UK net migration unlikely to fall below pre-Brexit levels - and will remain higher until 2030, experts say
Non-EU work and long-term study emigres will keep net migration around pre-Brexit levels from 2030 onwards, experts have said.
and live on Freeview channel 276
Net migration is unlikely to drop below the levels seen pre-Brexit, experts have said, despite Vote Leave promises this would go down to the tens of thousands.
Figures are likely to stay higher than they were when the UK officially left the EU in January 2020 until 2030 at the earliest, the Migration Observatory at the University of Oxford and the London School of Economics (LSE) said, although they will fall sharply from the current record high in the latter part of this decade. The three main factors for net migration staying high are humanitarian and refugee settlements, visa grants and long-term immigration, the research found.
That comes after the Leave campaign made the power to control our borders and bring down immigration a key focus during the Brexit vote. Michael Gove, one of the key Brexiteers, promised that leaving the EU would mean we would get net migration to below 100,000.
However, this figure has now risen to 606,000 - according to the latest figures from the Office for National Statistics. At the time of Brexit in January 2020, net migration was at 219,000 - while at the time of the referendum it was at 306,000.
And the report authors believe that it is likely net migration will drop below pre-Brexit levels going forward past 2030. They said: “Before Brexit, projections suggested that migration levels would fall due to the post-Brexit policy regime’s restrictions on EU migration.
“While the future outlook is necessarily uncertain, our model suggests that the current post-Brexit immigration system will not necessarily lead to lower net migration than the figures of roughly 250,000 to 350,000 seen in the mid-2010s. The largest single reason for this is that non-EU work migration has increased.”
Non-EU long-term work migration increased from 99,000 to 235,000 between 2018 and 2022, while non-EU long-term students increased by 240,000 over the same period, according to the ONS estimates
According to the Migration Observatory, there are three main factors in UK migration - humanitarian and refugee settlement, visa grants and long-term immigration - NationalWorld Health Editor David George writes. The latter includes anyone who moves to the UK for at least 12 months, with visa grants going out to anyone who comes to live and work here.
Currently levels of net migration are higher than they were in 2019, prior to the UK leaving the EU. In fact, figures are up by more than half a million, with a 561,000 increase in non-EU immigration last year. International students accounted for 43% of this figure, with a further 24% coming from what the Migration Observatory calls "skilled workers". These workers are those who arrive in the UK with a profession, and ply their trade in this country.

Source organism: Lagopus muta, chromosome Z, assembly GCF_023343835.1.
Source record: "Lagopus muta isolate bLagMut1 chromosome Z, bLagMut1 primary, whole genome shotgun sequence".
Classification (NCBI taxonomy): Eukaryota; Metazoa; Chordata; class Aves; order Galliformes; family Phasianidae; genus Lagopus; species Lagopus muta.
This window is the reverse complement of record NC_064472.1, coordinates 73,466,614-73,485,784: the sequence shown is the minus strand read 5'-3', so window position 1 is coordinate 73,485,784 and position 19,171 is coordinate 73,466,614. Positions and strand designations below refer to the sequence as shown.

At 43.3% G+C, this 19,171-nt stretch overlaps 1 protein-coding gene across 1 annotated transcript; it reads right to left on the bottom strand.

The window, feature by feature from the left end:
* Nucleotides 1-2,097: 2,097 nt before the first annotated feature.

Health and care was the main industry driving this growth, say researchers. In fact, from Q4 2019 to Q4 2022, work migrants saw an almost continual increase, whereas students, refugees and asylum seekers saw a greater drop-off.
Researchers said: "The largest driver of skilled worker grants has been high demand in the health and care sector. From the year ending June 2019 to the year ending December 2022, the number of main applicants for skilled work visas in the health and social care sector increased by just under 60,000.
"Provisional Home Office statistics suggest that around 57,000 visas were granted to care workers in 2022, indicating high take-up of this new visa option. Another factor behind higher numbers of health and care visas issued is that the NHS has increased staffing, particularly among nurses.
"The number of full-time equivalent nurses working in NHS hospital and community health settings, for example, increased by more than 30,000 from July 2019 to July 2022."
The war in Ukraine and people arriving to the UK from Hong Kong under resettlement schemes are said to have contributed to the latest ONS estimate of 606,000 people - a record. The figures prompted unease among some Cabinet ministers and Tory MPs, with Prime Minister Rishi Sunak calling the figure “too high” earlier this year.
The latest forecast, based on certain assumptions about migration trends as well as ONS and Home Office data, suggests that current high levels of immigration over the last two years may lead to higher emigration between 2023 and 2025.
That would largely be driven by international students, while smaller numbers of people coming from Ukraine and Hong Kong is also likely to have an impact. The report says that by 2030, these forms of emigration will have decreased which should take net migration down to pre Brexit levels.
Professor of economics at LSE Alan Manning, who co-authored the new report, said: “Nobody can predict exactly what will happen to net migration, but we can set out some realistic scenarios. And most plausible scenarios involve net migration falling in the coming years.
“But many different factors affect the outlook, including what share of international students switch to long-term work visas, whether work visa numbers continue to increase as sharply as they have done in the past few years, and what happens to asylum applications.
“The unpredictability means it’s very hard for policymakers to guarantee that they will deliver a specific level of net migration.”
Madeleine Sumption, director of the Migration Observatory, said that health and care visas were helping to keep the figures high. “One of the striking findings is that if current trends continue, work visas look set to be the largest factor shaping overall net migration by some distance. Work-related migration has mostly been driven by health and care,” she said.
“So future migration patterns will be particularly sensitive to developments in that sector,” she said.